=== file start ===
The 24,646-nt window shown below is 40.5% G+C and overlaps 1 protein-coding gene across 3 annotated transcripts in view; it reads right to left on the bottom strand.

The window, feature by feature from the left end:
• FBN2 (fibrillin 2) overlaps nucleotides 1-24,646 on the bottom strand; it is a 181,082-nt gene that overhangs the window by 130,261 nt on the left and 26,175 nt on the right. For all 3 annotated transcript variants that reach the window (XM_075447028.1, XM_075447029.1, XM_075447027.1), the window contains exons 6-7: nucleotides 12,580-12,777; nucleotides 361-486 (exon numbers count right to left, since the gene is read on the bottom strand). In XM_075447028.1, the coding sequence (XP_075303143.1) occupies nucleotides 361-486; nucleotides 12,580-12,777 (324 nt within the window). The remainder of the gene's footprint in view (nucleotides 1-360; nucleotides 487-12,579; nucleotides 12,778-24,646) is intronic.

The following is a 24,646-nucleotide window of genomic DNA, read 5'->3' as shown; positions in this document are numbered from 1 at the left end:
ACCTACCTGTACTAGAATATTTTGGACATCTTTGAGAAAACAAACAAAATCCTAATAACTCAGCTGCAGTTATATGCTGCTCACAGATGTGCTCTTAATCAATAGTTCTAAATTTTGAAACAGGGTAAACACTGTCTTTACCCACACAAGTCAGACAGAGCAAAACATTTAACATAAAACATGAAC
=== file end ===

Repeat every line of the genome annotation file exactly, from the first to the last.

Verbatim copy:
The 24,646-nt window shown below is 40.5% G+C and overlaps 1 protein-coding gene across 3 annotated transcripts in view; it reads right to left on the bottom strand.

The window, feature by feature from the left end:
• FBN2 (fibrillin 2) overlaps nucleotides 1-24,646 on the bottom strand; it is a 181,082-nt gene that overhangs the window by 130,261 nt on the left and 26,175 nt on the right. For all 3 annotated transcript variants that reach the window (XM_075447028.1, XM_075447029.1, XM_075447027.1), the window contains exons 6-7: nucleotides 12,580-12,777; nucleotides 361-486 (exon numbers count right to left, since the gene is read on the bottom strand). In XM_075447028.1, the coding sequence (XP_075303143.1) occupies nucleotides 361-486; nucleotides 12,580-12,777 (324 nt within the window). The remainder of the gene's footprint in view (nucleotides 1-360; nucleotides 487-12,579; nucleotides 12,778-24,646) is intronic.

The following is a 24,646-nucleotide window of genomic DNA, read 5'->3' as shown; positions in this document are numbered from 1 at the left end:
ACCTACCTGTACTAGAATATTTTGGACATCTTTGAGAAAACAAACAAAATCCTAATAACTCAGCTGCAGTTATATGCTGCTCACAGATGTGCTCTTAATCAATAGTTCTAAATTTTGAAACAGGGTAAACACTGTCTTTACCCACACAAGTCAGACAGAGCAAAACATTTAACATAAAACATGAAC